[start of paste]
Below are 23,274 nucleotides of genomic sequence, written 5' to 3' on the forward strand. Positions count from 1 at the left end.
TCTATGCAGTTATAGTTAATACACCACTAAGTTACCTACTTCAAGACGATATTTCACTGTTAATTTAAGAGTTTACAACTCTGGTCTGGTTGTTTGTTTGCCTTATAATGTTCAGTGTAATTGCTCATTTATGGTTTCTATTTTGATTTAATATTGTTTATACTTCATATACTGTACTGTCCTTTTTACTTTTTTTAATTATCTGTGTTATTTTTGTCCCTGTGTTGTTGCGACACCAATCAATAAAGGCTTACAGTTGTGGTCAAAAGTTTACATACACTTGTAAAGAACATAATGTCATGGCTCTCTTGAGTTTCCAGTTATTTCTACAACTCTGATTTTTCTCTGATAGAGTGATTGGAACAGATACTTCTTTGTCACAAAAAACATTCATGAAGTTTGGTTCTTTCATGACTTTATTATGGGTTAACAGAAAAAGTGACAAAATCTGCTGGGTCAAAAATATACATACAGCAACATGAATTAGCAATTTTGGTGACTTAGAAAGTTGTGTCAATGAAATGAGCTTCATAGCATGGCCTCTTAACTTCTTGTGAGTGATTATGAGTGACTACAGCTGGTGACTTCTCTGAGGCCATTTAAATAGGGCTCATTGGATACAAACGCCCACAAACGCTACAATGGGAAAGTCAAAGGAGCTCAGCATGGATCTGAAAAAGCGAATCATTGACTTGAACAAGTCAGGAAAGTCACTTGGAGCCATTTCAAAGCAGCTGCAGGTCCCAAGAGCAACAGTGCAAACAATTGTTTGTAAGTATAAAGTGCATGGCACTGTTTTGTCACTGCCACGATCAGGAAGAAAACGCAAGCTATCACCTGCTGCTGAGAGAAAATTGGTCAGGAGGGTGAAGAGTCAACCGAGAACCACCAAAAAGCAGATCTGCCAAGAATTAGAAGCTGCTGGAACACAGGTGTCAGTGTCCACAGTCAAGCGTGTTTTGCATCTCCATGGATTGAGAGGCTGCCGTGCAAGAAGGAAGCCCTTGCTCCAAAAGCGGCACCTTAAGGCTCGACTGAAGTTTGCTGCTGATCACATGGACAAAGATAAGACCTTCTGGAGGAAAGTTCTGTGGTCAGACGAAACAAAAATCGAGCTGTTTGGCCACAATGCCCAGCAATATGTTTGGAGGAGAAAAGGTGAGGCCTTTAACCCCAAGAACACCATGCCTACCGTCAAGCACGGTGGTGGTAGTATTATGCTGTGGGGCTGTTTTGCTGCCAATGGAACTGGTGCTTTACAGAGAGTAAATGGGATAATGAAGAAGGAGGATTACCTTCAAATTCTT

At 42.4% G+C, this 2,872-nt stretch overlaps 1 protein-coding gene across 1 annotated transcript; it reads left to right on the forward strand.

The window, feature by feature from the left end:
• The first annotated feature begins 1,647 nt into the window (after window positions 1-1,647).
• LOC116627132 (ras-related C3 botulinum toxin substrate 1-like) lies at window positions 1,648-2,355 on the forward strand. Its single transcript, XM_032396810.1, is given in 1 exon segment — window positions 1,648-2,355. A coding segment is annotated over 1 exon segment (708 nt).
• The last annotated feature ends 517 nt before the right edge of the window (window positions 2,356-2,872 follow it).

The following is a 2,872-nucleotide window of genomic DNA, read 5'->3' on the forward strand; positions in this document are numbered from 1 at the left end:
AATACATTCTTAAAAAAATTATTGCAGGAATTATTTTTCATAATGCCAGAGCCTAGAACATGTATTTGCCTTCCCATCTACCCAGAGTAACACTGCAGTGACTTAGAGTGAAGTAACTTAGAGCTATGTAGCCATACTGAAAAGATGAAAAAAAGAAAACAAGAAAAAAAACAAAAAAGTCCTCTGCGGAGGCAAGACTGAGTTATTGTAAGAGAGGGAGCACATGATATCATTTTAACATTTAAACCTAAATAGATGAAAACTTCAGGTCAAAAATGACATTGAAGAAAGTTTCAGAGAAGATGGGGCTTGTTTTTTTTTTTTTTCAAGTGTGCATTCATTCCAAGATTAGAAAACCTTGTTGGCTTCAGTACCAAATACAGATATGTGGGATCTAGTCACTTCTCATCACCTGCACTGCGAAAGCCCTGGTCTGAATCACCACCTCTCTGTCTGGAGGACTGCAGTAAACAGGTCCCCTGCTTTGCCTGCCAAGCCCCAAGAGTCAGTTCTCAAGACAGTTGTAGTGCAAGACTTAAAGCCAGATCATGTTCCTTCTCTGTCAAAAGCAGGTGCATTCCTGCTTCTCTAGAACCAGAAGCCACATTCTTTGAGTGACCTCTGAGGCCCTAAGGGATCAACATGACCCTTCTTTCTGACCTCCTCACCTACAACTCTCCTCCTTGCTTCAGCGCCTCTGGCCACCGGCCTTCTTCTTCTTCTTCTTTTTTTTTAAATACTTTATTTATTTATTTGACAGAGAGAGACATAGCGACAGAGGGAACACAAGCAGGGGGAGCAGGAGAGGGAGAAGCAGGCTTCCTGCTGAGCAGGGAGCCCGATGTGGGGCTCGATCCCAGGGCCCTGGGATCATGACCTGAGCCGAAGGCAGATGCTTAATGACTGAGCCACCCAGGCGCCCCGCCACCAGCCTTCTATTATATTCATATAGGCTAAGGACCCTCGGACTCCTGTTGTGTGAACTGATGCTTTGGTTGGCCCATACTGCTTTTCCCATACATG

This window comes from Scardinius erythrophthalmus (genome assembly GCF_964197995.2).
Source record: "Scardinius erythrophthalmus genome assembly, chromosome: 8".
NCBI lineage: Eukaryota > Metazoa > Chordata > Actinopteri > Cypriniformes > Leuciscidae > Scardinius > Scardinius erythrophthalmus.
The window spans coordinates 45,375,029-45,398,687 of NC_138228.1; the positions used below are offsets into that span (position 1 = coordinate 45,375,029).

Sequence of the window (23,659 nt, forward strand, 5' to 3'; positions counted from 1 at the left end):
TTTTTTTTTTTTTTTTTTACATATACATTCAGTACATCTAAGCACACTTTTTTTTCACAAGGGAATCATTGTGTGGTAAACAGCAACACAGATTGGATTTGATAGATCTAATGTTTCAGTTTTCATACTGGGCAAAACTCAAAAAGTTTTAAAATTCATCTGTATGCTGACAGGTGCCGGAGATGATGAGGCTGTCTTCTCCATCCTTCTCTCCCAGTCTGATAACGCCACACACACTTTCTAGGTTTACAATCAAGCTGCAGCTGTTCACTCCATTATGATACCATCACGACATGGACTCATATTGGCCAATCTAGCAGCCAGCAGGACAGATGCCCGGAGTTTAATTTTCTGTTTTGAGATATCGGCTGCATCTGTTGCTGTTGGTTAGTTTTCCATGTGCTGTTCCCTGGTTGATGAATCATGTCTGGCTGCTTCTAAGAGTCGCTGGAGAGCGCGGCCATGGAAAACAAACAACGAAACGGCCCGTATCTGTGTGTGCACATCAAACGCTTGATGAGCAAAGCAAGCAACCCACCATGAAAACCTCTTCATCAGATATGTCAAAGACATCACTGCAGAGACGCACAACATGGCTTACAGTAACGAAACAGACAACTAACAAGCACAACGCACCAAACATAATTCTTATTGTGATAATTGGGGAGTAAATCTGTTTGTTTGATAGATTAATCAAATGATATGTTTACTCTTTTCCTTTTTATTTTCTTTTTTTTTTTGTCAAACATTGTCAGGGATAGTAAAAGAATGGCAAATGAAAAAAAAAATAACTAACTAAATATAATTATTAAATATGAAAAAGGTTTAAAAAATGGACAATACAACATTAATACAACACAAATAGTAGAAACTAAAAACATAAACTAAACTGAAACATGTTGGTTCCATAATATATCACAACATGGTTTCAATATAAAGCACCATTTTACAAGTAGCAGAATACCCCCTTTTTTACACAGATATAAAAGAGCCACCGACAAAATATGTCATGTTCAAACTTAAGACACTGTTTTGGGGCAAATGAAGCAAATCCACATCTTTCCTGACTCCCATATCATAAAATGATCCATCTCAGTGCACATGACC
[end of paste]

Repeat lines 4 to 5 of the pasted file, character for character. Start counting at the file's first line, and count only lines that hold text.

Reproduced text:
The window, feature by feature from the left end:
• The first annotated feature begins 1,647 nt into the window (after window positions 1-1,647).